RIP Pat Summitt, legendary Tennessee basketball coach, and an inspiration to two generations of young athletes.


Still the D-1 basketball coach with the most wins all time. Coach K and Jim Boeheim might pass her in time, but they would be proud to be mentioned in the same breath with her.
quote:
Originally posted by scbeerman:
For the players and fans of women's basketball, all of them should thank Pat Summitt. She was the pioneer of the sport, taking it from a club sport to a major sanctioned NCAA sport. For us older people, the girls played six on six with only three players allowed on each side of the center line back in our day. Now they play the five on five full court game.

Summitt was a relentless stickler for the fundamentals of the game. Her Lady Vols were the first dynasty in the sport, only now equaled by UConn. I still remember that 1998 Sports Illustrated article which so accurately detailed her life. RIP to one of the greatest coaches in any sport regardless of gender.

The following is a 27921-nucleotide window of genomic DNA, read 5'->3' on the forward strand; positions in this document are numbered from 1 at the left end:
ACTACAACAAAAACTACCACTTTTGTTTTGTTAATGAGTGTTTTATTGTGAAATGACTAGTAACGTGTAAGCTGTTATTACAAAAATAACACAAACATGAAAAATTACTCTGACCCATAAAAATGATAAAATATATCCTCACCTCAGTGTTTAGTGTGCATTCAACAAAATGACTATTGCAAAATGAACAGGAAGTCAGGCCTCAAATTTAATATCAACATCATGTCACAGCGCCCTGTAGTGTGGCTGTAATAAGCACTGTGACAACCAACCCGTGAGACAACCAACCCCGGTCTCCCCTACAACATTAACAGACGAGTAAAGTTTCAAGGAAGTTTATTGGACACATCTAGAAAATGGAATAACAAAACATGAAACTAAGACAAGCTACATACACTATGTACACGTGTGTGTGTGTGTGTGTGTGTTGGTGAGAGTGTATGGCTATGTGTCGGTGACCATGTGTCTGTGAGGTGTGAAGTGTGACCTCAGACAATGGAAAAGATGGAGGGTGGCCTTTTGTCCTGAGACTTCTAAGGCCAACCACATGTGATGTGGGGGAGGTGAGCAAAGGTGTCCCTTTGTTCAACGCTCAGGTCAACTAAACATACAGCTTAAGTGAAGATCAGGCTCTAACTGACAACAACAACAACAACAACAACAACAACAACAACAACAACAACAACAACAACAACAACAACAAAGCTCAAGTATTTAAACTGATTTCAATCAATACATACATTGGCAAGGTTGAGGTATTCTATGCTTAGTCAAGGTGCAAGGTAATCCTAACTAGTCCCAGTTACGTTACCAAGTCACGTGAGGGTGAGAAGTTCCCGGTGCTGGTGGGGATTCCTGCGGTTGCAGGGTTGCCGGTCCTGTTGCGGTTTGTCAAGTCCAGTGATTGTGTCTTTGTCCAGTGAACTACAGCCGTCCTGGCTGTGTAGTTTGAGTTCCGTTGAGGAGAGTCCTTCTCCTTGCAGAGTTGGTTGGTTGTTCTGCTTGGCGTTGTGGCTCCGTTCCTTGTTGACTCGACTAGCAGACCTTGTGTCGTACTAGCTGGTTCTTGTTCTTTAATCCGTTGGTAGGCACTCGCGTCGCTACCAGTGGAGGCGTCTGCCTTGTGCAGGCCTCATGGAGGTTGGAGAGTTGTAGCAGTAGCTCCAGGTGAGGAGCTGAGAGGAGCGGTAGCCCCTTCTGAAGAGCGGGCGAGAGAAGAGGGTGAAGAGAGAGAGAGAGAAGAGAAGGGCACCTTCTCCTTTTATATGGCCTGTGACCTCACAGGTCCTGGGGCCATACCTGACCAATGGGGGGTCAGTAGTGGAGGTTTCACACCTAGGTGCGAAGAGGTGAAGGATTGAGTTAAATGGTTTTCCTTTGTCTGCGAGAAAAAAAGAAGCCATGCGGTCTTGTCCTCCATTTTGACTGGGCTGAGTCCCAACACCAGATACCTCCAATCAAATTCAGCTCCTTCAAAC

Of the numerous articles documenting Coach Pat Summitt's career, two of the most notable accolades were:

In the 38 years of coaching, every player who completed their eligibility graduated.

She turned down the men's head basketball coaching job at Tennessee as she did not consider it as a promotion.

RIP
Michael Cimino, director of The Deer Hunter (which I didn't like) and the movie that brought down a studio-- Heaven's Gate, has died. An excellent book on the back story of the Heaven's Gate fiasco is, Final Cut: Art, Money, and Ego in the Making of Heaven's Gate, the Film that Sank United Artists by Steven Bach is worth reading.